at í syni mínum
vasa ills þegns
efni vaxit,
ef randviðr
røskvask næði,
uns hergauts
hendr of tœki.

Æ lét flest
þat's faðir mælti,
þótt öll þjóð
annat segði,
mér upp helt
of herbergi
ok mitt afl
mest of studdi.

Opt kømr mér
mána brúðar
í byrvind
brœðraleysi;
hyggjumk umb,
es hildr þróask,
nýsumk hins
ok hygg at því,

hverr mér hugaðr
á hlið standi
annarr þegn
við óðræði;
þarfk þess opt
við þrágörum;
verðk varfleygr,
es vinir þverra.

Mjök's torfyndr,
sás trúa knegum,
of alþjóð
elgjar galga,
þvít niflgóðr
niðja steypir
bróður hrør
við baugum selr.

Finnk þat opt
es féar beiðir - - -

Þat's ok mælt
at mangi getr
sonar iðgjöld
nema sjalfr ali,
né þann enn
es öðrum sé
borinn maðr
í bróður stað.

Erumka þekt
þjóða sinni,
þótt sér hverr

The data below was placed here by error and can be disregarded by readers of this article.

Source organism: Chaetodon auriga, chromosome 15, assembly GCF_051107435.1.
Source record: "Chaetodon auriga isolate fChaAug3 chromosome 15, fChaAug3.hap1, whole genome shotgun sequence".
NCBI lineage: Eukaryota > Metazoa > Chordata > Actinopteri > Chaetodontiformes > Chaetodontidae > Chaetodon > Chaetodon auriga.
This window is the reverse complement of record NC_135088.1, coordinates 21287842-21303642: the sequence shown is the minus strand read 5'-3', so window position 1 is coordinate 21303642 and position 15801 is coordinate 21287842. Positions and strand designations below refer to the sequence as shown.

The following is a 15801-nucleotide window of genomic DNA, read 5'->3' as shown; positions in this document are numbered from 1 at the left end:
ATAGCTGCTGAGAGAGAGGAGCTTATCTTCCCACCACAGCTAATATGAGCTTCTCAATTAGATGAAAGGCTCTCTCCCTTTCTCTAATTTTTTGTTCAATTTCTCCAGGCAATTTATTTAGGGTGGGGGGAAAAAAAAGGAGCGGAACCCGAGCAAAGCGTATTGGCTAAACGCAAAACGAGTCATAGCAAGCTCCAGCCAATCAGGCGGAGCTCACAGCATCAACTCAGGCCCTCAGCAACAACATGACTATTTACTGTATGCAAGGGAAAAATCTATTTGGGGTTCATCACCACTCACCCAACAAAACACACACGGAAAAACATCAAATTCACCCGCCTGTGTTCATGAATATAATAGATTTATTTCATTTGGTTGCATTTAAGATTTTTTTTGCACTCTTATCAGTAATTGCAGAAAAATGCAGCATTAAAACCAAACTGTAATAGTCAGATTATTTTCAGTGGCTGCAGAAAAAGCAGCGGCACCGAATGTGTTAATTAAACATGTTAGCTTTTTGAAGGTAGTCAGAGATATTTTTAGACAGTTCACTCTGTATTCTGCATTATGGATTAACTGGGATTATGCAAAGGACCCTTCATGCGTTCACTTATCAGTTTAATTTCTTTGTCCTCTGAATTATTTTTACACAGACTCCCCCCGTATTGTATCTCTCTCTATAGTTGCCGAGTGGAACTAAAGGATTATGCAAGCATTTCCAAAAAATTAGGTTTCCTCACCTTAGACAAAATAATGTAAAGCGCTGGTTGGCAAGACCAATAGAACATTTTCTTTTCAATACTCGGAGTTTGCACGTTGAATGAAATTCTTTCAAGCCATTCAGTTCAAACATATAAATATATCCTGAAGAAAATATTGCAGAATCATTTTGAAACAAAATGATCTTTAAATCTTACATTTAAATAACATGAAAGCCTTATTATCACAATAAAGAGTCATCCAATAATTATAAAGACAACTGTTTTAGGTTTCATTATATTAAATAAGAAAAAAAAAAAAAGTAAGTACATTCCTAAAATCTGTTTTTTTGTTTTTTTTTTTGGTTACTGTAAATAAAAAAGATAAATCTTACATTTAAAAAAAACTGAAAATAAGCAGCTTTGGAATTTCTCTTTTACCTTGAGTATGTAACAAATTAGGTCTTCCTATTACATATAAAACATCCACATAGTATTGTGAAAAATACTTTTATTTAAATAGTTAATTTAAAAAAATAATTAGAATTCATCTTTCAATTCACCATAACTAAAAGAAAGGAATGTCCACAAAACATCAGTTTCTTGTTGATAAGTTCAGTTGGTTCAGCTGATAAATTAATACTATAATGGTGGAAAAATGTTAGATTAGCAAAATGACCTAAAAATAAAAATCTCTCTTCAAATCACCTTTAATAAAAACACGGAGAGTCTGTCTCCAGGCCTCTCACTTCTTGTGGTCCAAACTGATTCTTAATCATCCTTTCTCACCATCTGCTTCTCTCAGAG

sótt of haldi;
burr's býskeiðs
í bœ kominn,
kvánar sonr,
kynnis leita.

En mér fens
í föstum þokk
hrosta höfundr
á hendi stendr;
máka upp
í aroar grímu
rýnnis reið
réttri halda.

Síz son minn
sóttar brími
heiptugligr
ór heimi nam,
þanns ek veit
at varnaði
vamma vanr
við námæli.

Þat mank enn,
es upp of hóf
í Goðheim
Gauta spjalli
ættar ask,
þanns óx af mér,
ok kynvið
kvánar minnar.

Áttak gótt
við geirs dróttin,
gerðumk tryggr
at trúa hónum,
áðr vinan
vagna rúni
sigrhöfundr
of sleit við mik.

Blœtka því
bróður Vílis,
goðjaðar,
at gjarn séak;
þó hefr Míms vinr
mér of fengnar
bölva bœtr,
es et betra telk.

Göfumk íþrótt
ulfs of bági
vígi vanr
vammi firða
ok þat geð,
es gerðak mér
vísa fjandr
af vélöndum.

Nú erum torvelt,
Tveggja bága
njörva nipt
á nesi stendr,
skalk þó glaðr
góðum vilja
ok ó-hryggr
heljar bíða.